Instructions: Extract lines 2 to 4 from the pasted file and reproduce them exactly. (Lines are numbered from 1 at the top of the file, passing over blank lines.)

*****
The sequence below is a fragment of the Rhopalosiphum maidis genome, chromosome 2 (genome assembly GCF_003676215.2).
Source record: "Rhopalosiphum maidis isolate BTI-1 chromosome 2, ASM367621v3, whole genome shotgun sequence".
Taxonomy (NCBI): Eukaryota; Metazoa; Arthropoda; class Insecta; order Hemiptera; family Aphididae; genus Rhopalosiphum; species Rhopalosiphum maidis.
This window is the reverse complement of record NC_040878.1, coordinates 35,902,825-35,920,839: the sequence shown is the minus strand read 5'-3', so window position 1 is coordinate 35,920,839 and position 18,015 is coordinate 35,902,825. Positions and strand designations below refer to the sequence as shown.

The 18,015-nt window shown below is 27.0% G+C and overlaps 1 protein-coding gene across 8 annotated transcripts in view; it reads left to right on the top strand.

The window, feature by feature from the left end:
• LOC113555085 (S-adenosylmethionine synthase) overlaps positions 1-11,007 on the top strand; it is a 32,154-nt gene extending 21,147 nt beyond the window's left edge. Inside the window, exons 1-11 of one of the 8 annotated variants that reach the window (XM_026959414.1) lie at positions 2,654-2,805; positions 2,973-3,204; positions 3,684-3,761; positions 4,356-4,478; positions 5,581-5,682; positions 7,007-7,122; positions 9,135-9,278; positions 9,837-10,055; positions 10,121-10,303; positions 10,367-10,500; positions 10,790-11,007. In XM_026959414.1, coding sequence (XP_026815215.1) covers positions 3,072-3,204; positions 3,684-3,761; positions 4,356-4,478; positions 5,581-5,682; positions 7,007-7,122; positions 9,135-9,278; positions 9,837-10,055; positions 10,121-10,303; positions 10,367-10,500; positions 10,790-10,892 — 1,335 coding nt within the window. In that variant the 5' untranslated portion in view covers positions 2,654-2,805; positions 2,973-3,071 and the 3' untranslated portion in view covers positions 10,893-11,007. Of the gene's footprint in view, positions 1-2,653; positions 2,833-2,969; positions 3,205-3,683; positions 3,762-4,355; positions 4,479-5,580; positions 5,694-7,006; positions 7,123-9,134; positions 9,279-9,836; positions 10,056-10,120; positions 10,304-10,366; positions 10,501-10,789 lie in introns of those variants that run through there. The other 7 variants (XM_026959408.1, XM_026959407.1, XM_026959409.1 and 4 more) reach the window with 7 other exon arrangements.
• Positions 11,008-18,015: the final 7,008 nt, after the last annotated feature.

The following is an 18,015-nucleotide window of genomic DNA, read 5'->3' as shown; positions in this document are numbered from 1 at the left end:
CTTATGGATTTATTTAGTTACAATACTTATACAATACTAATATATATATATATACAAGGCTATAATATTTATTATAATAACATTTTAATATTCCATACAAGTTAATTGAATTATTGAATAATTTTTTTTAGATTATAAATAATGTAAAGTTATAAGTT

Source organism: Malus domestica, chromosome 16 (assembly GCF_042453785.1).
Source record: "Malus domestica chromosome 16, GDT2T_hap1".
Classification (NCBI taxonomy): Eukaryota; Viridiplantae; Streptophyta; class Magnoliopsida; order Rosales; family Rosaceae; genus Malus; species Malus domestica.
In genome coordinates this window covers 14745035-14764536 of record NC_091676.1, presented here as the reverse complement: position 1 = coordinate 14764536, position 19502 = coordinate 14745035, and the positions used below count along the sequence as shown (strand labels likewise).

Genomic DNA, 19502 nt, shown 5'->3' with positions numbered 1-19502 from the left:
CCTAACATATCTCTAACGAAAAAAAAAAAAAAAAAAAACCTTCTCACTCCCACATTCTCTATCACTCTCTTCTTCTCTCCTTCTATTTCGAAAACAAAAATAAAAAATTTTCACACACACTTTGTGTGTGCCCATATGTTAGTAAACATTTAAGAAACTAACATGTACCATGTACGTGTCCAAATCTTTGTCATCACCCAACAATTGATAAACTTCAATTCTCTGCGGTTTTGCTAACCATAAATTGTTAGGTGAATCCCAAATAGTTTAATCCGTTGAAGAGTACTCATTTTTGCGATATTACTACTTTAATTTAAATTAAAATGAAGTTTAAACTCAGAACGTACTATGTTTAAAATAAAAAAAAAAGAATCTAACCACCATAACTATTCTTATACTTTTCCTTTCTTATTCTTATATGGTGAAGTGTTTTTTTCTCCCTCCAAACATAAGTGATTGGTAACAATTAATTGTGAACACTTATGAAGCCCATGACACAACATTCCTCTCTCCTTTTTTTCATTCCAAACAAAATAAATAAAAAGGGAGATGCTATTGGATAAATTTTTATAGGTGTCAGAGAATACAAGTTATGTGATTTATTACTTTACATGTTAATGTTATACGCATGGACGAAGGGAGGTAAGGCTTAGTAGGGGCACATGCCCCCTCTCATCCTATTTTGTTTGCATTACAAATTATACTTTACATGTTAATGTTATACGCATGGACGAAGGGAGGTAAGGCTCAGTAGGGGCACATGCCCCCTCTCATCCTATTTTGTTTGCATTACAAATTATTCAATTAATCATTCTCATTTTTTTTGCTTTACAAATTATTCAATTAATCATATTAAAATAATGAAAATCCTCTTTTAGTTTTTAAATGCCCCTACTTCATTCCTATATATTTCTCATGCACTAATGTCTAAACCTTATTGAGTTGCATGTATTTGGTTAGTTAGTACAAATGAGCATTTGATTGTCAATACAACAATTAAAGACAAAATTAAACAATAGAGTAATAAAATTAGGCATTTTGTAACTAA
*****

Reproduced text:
Source record: "Rhopalosiphum maidis isolate BTI-1 chromosome 2, ASM367621v3, whole genome shotgun sequence".
Taxonomy (NCBI): Eukaryota; Metazoa; Arthropoda; class Insecta; order Hemiptera; family Aphididae; genus Rhopalosiphum; species Rhopalosiphum maidis.
This window is the reverse complement of record NC_040878.1, coordinates 35,902,825-35,920,839: the sequence shown is the minus strand read 5'-3', so window position 1 is coordinate 35,920,839 and position 18,015 is coordinate 35,902,825. Positions and strand designations below refer to the sequence as shown.